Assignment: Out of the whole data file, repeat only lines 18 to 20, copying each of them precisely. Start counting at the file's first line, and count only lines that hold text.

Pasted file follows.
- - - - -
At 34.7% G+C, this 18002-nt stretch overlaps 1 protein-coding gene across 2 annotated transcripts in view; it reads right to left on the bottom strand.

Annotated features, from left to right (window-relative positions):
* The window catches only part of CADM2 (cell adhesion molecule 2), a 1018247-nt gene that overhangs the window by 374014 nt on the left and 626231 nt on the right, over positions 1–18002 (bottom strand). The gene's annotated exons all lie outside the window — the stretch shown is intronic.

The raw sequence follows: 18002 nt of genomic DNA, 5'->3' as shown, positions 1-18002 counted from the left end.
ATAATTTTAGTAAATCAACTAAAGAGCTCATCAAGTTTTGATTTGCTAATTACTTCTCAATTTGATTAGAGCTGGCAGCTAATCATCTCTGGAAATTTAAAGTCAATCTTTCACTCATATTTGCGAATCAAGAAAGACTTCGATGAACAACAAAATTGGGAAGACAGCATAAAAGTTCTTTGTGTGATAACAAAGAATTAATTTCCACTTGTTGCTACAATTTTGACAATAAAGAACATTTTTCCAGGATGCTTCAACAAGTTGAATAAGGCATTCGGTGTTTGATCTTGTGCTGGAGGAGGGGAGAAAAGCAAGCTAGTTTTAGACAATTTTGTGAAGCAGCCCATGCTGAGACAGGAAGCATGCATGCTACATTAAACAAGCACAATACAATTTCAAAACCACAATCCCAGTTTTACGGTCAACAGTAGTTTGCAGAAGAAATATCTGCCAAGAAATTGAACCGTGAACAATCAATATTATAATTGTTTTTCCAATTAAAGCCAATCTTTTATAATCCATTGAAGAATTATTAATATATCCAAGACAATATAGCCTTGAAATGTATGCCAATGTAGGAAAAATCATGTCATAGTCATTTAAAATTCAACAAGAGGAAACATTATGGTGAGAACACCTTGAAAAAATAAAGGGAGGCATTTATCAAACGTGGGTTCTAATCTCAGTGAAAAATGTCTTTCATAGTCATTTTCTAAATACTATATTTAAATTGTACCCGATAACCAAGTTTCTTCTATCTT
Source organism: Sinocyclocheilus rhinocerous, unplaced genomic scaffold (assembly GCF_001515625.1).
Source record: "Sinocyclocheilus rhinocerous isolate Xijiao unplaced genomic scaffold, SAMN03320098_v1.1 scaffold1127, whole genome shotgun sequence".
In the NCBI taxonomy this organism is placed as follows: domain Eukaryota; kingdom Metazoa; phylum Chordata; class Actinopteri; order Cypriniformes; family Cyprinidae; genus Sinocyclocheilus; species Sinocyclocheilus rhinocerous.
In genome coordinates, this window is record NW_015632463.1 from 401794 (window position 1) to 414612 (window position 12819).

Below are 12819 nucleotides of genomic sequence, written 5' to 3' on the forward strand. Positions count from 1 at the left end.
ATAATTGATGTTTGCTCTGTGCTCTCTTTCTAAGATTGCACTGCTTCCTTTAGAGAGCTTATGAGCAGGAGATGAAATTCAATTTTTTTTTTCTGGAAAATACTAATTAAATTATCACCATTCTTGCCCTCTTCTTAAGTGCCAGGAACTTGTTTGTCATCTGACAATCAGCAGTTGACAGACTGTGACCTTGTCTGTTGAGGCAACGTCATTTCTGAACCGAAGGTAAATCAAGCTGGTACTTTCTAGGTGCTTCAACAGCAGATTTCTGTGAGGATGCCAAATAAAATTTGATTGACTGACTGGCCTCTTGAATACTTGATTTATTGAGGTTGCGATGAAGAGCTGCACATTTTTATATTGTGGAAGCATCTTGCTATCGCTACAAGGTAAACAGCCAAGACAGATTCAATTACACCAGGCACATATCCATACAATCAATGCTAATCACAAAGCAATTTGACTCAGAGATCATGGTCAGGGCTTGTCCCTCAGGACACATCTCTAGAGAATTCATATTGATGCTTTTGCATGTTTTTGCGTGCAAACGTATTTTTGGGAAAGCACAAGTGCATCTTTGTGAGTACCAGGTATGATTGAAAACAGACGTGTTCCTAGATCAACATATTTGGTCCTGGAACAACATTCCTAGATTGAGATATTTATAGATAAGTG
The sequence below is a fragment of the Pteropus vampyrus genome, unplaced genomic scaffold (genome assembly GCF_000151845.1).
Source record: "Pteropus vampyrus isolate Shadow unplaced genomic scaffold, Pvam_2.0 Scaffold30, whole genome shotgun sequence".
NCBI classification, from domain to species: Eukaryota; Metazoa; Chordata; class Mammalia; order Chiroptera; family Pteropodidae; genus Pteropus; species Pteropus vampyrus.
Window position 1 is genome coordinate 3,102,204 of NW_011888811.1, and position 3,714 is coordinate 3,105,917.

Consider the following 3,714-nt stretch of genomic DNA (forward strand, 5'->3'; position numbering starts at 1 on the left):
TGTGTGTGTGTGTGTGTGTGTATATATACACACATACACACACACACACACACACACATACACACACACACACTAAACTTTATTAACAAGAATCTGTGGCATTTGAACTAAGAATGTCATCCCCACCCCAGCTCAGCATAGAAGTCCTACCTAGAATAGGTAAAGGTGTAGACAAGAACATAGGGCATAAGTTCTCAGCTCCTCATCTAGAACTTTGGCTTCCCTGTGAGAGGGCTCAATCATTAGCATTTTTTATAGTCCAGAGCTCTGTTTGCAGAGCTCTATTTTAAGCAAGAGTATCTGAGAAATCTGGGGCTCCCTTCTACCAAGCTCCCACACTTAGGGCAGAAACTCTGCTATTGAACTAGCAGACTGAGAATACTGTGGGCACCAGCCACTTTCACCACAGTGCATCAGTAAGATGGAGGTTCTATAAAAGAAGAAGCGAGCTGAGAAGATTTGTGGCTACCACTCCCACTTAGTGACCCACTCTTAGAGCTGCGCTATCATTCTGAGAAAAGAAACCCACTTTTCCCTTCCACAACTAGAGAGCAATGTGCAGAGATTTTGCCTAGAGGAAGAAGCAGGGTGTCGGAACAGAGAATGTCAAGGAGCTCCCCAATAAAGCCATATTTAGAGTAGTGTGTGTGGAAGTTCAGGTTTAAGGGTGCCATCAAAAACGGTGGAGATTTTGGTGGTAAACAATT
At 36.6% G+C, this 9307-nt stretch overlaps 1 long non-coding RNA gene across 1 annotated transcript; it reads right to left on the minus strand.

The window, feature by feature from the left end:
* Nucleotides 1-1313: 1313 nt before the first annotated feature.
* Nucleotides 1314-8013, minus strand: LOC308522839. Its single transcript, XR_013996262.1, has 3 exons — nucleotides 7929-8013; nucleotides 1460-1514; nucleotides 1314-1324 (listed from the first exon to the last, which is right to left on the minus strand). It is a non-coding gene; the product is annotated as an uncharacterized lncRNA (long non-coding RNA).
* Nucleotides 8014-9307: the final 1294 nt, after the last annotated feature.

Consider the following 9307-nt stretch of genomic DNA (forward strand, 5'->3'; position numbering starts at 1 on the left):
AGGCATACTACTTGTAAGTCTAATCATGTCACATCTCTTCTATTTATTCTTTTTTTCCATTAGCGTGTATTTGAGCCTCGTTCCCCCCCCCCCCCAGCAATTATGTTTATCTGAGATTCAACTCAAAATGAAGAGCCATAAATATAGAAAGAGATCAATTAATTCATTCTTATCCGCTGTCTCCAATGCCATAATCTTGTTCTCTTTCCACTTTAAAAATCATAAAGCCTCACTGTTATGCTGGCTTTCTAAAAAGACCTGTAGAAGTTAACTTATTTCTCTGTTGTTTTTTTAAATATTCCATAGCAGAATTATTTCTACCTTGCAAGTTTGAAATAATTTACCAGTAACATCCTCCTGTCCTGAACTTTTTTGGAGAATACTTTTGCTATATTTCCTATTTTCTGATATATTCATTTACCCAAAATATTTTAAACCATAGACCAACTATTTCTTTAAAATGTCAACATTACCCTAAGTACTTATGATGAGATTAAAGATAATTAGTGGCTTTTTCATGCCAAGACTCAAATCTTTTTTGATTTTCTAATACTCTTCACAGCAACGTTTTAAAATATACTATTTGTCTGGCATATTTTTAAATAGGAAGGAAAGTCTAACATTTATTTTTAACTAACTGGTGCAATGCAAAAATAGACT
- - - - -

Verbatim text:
At 36.6% G+C, this 9307-nt stretch overlaps 1 long non-coding RNA gene across 1 annotated transcript; it reads right to left on the minus strand.

The window, feature by feature from the left end:
* Nucleotides 1-1313: 1313 nt before the first annotated feature.